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|John Broadus Watson
psychologist who argued that psychologists should devote themselves exclusively to studying the behavior, rather than the mind or mental activity, of organisms
John Broadus Watson was born into a poor family in Greenville, South Carolina, on January 9, 1878. His father was an abusive alcoholic who frequently cheated on his mother and was often in trouble with the law, and for a time John was in danger of following in his father's footsteps. That danger subsided when his father left the house and never came back; John was about 13 years old at the time.
Accepted into Furman University at the age of 16, Watson received his Master's Degree from there in 1900. He received his Doctorate in Experimental Psychology from the University of Chicago in 1903, making him the youngest person ever to earn a PhD from Chicago at that time. He spent the next five years at Chicago, first as an assistant and then as a teacher.
In 1904, Watson married Mary Amelia Ickes, with whom he had one daughter and one son. Although he had managed to avoid following in his father's criminal footsteps, Watson did pick up his father's womanizing habits. His many affairs with students led to much gossip on the University of Chicago campus and to his marriage being jeopardized. University officials were prepared to fire Watson, but he chose to leave Chicago rather than risk further damage and became a professor of experimental and comparative psychology at Johns Hopkins University, in 1908. Soon after his arrival at Johns Hopkins he was also named director of the university's psychological laboratory.
For his doctoral dissertation, Watson studied the relation between behavior in a white rat and the growth of its nervous system. He continued that research while at Johns Hopkins, and in so doing eventually came up with an entirely new field of psychology. After studying the biology, physiology, and behavior of various animals, as well as the behavior of human children, Watson concluded that, while humans are more complicated than other animals, they operate on the same principles. He further determined that all animals are extremely complex machines that respond to situations according to their "wiring" -- nerve pathways that have been conditioned by experience. He also dismissed heredity as a significant factor in shaping human behavior. In 1913, he published his findings in an article entitled "Psychology as a Behaviorist Views It," and the field of behavioral psychology was born. He went on to publish two major books on the subject -- Behavior: An Introduction to Comparative Psychology (1914) and Pscyhology from the Standpoint of a Behaviorist (1919). In his articles and books, Watson argued that psychologists should devote themselves exclusively to studying the behavior, rather than the mind or mental activity, of organisms, and that the task of psychology was to predict and control human behavior. Watson's most famous experiment in behavioral psychology was performed in 1920, on an 11-month-old child called Little Albert. During the experiment, Watson conditioned the child to fear a variety of furry animals, in addition to his initial fears of loud noises and rats.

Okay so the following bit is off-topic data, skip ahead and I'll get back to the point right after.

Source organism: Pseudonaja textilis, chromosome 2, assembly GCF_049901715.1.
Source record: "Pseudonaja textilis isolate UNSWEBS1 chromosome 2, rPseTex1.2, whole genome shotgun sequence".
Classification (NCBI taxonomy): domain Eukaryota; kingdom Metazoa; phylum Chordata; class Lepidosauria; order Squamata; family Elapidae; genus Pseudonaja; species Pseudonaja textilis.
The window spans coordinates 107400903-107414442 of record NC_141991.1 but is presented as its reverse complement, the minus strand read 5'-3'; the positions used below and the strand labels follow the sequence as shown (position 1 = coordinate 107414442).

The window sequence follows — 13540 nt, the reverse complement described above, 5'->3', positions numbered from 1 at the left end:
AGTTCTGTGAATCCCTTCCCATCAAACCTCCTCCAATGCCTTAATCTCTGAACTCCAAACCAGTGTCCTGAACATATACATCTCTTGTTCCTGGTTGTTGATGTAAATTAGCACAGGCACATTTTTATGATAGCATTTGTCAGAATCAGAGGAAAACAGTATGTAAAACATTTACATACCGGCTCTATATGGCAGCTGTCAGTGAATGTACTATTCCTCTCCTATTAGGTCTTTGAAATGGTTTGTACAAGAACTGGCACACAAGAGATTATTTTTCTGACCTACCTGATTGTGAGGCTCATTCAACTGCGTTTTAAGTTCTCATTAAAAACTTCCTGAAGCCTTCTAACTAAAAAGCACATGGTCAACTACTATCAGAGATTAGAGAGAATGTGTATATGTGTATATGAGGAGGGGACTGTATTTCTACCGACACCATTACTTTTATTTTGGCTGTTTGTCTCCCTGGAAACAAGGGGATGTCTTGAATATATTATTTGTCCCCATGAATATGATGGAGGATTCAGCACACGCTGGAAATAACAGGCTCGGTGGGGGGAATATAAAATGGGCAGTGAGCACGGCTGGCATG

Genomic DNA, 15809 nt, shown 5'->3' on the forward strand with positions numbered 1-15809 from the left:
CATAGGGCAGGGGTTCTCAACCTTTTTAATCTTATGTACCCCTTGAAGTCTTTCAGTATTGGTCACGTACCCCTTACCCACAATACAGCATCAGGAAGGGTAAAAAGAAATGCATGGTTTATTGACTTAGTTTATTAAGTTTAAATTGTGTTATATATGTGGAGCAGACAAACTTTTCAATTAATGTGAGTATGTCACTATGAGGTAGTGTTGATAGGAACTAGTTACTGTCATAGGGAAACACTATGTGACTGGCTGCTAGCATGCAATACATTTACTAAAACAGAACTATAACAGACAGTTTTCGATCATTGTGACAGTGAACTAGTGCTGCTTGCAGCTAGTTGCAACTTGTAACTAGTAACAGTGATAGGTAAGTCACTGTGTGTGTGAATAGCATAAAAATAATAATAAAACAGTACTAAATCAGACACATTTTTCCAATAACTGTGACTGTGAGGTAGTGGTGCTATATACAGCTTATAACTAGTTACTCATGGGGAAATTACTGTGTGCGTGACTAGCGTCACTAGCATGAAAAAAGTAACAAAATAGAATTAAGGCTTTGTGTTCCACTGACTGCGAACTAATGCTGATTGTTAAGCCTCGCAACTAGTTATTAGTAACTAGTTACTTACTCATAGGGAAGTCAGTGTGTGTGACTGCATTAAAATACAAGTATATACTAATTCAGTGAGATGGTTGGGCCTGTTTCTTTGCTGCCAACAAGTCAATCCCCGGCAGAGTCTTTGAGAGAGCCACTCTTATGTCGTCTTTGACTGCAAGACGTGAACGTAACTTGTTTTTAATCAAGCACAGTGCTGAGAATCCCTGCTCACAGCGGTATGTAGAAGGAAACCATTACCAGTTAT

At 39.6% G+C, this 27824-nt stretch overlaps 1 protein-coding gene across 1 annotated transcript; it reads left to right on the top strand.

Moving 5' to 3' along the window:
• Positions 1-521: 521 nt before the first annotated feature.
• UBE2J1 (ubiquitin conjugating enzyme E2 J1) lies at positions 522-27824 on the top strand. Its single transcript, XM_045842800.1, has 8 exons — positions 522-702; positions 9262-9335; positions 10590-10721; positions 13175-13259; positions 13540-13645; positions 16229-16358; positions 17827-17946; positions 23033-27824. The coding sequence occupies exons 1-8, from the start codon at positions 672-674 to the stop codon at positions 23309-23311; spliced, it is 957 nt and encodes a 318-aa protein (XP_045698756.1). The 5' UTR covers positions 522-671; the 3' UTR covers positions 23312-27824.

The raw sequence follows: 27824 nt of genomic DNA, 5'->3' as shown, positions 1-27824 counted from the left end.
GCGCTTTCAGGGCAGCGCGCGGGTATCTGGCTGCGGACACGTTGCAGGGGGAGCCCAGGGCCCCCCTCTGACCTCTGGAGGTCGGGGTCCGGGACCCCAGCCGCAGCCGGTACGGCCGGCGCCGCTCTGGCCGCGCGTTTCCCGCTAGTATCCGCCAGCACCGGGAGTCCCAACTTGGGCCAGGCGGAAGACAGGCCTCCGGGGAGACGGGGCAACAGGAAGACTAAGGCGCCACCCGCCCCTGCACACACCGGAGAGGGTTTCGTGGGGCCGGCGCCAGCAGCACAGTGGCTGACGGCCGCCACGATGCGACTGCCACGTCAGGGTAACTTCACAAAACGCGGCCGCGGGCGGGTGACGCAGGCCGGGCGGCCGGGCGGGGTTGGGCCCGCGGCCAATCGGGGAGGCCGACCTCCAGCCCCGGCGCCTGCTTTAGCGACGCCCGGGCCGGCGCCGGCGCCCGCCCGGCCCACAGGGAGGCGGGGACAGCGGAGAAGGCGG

Watson's career at Johns Hopkins was abruptly cut short in 1920, after his wife learned that he had been having an affair with one of his research associates, Rosalie Rayner, and sued him for divorce. The scandal was too much for Johns Hopkins, and Watson was asked to resign. He and Rosalie subsequently married, moved to New York City, and eventually had two sons.
With his psychology career at an end, Watson decided to try the advertising business, and by 1924 had become vice president at J. Walter Thompson, one of the largest ad agencies in the country. In 1935 he became an advertising executive at the William Esty Company, from which he retired in 1946. Although he no longer practiced psychology, Watson continued to publish major books and articles on the subject, including: Behaviorism (1925), Psychological Care of Infant and Child (1928), and a revision of Behaviorism (1930). Watson's life took a dramatic downturn in 1935, when Rosalie died at the age of 35. He soon began drinking heavily and became a workaholic, and his relationship with his children was all but destroyed. One son committed suicide in 1954, and, in 1958, Watson became so depressed that he burned all of his unpublished works.
John Broadus Watson died in New York City on September 25, 1958.
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